Biggest project in Buderim's history 'too risky'
A $95 MILLION eco tourism resort dubbed a game-changer by developers has hit a major hurdle with council officers recommending refusal of the project as it's too risky.
The Badderam Eco Luxe Resort and Spa is proposed to be built across a 4ha site at 24-26 Box St, Buderim, by 2025.
The 125-room, 7-star project proposed for the southern escarpment of Buderim Mountain has been touted as an economic game-changer for one of the Sunshine Coast's most historic villages, with Badderam creative director and land owner Heidi Meyer tipping the proposal to bring in as many as 55,000 visitors a year, delivering $35m to the local economy.
But Sunshine Coast Council officers have recommended refusal of the project.
Sunshine Coast Division 6 Councillor and planning portfolio holder Christian Dickson said the officers' report, which was yet to be made public, outlined a number of issues with the proposal, which he said would become the single largest geotechnical development in Buderim's history.
"It's the biggest excavation exercise ever in terms of development," he said.
Landslip risks were at the forefront of Cr Dickson's mind and he was concerned the council would be liable if it approved the development, in the event of a future disaster.
"This is a huge risk for a potential landslide," Cr Dickson said.
He said traffic on the "small" Box St was also an issue, as was the "size, bulk and scale and visual amenity" of the project, which he said would dominate the escarpment.
"Most of the site's over 20% (slope), which is pretty risky," he said.
In a series of emails to the Daily, Mrs Meyer said the site was not a geo hazard, as they'd employed Geoff Hurley - a man she said the council had used five years ago to write the Buderim Land Slip and Geo Technical Hazard codes - to carry out testing of the site.
"The site has undergone extensive geotechnical testing, and the proposal will be low risk, stable and suitable for purpose," she said.
"In fact, the escarpment will become more stable as a result of the Badderam development."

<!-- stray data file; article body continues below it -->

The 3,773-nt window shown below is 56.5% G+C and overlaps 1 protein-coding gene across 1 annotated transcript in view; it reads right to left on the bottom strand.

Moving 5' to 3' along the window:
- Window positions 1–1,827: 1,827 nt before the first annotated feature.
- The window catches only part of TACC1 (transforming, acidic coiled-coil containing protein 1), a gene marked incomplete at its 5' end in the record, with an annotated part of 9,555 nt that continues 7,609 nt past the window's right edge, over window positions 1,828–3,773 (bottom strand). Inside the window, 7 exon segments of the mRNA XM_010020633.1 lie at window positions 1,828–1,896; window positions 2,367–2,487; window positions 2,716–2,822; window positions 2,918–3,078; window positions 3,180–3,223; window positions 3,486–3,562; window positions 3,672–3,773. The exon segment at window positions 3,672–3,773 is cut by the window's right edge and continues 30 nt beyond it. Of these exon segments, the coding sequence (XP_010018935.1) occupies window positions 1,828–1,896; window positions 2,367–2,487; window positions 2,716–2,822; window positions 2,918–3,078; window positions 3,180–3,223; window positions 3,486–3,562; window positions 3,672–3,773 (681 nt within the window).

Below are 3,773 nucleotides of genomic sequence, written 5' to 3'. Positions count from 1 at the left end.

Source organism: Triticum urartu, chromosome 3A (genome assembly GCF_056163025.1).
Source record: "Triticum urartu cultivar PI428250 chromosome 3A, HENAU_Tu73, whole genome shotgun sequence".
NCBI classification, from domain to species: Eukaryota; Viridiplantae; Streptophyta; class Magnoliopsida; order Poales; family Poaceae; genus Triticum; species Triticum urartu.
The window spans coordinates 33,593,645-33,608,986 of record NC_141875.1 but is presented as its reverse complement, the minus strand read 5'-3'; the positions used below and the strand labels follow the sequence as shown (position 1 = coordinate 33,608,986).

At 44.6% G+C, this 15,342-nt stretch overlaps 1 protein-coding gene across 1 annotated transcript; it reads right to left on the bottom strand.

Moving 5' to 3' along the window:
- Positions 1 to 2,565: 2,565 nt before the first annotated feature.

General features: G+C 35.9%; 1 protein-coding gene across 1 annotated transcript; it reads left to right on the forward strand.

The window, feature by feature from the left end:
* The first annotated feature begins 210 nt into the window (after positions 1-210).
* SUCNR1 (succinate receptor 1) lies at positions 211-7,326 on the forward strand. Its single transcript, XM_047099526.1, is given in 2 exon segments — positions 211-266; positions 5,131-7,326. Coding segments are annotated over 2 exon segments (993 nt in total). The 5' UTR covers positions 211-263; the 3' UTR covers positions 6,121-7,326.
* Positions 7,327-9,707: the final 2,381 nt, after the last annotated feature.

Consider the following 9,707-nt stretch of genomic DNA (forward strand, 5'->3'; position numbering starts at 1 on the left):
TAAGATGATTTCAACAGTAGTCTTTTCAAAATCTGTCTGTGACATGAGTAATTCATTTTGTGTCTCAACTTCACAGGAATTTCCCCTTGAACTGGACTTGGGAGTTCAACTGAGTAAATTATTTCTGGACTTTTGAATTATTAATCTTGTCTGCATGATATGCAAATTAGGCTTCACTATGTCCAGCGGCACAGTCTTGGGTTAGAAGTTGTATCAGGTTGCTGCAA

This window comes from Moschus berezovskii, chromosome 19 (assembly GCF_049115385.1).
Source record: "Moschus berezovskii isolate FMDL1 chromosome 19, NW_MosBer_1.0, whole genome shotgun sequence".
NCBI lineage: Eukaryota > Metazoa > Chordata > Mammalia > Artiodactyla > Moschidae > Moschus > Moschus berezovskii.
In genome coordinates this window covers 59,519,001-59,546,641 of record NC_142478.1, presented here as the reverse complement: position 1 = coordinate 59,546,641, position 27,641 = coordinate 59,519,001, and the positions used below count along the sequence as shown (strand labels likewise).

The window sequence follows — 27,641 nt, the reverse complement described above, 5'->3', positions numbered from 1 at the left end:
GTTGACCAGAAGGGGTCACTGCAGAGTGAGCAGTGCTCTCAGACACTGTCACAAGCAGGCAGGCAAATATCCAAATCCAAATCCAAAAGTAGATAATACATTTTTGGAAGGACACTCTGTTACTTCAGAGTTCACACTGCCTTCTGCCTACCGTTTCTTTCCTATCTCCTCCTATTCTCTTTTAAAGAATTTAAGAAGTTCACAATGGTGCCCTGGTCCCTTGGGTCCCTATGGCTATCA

She also explained they would upgrade Box St, providing a "safe turning area and a footpath".
Mrs Meyer and her husband, Kim Carroll, purchased the block in March, 2014, for $2.3m, according to RP Data.
In an updated economic benefit report submitted to the council last month it was estimated 290 full-time equivalent workers would be employed during construction, with a total wage and salary base of about $21.85m.
Up to 200 resort workers, including casual and part-time, were expected to be employed each year once operational, while turnover and economic benefits to the region were estimated at $25m a year.
Three restaurants, three lounges, a 10-room wellness day spa, gym, yoga studio, pools, wine tasting deck and cellar, function and conference facilities, library and on-site parking for 177 vehicles were included in the proposed development.
Mrs Meyer said via email the resort could "quite possible (sic) be the safest resort sitting on a hillside, in the world. Far safer than if Badderam were to not proceed" if built to the right specifications.
She took a swipe at the council, saying Badderam was "so far out of the box they don't know what to do with it" and feared Buderim would now be inundated with "more of the same" flats and nursing homes.
"If we are going to have traffic let's put something here that we and our guests, our kids, our families can benefit from economically, enjoy and be proud of," she wrote.
She called on divisional councillor Ted Hungerford to bring the development to a public council meeting to be voted on.
"Ted is more concerned with what the Buderim public have to say, than our team," Mrs Meyer wrote.
Cr Hungerford said he'd fought "tooth and nail" to protect the Buderim escarpments in the 2014 Sunshine Coast Planning Scheme, and had been surprised to see the developers lobbying councillors now to approve the project.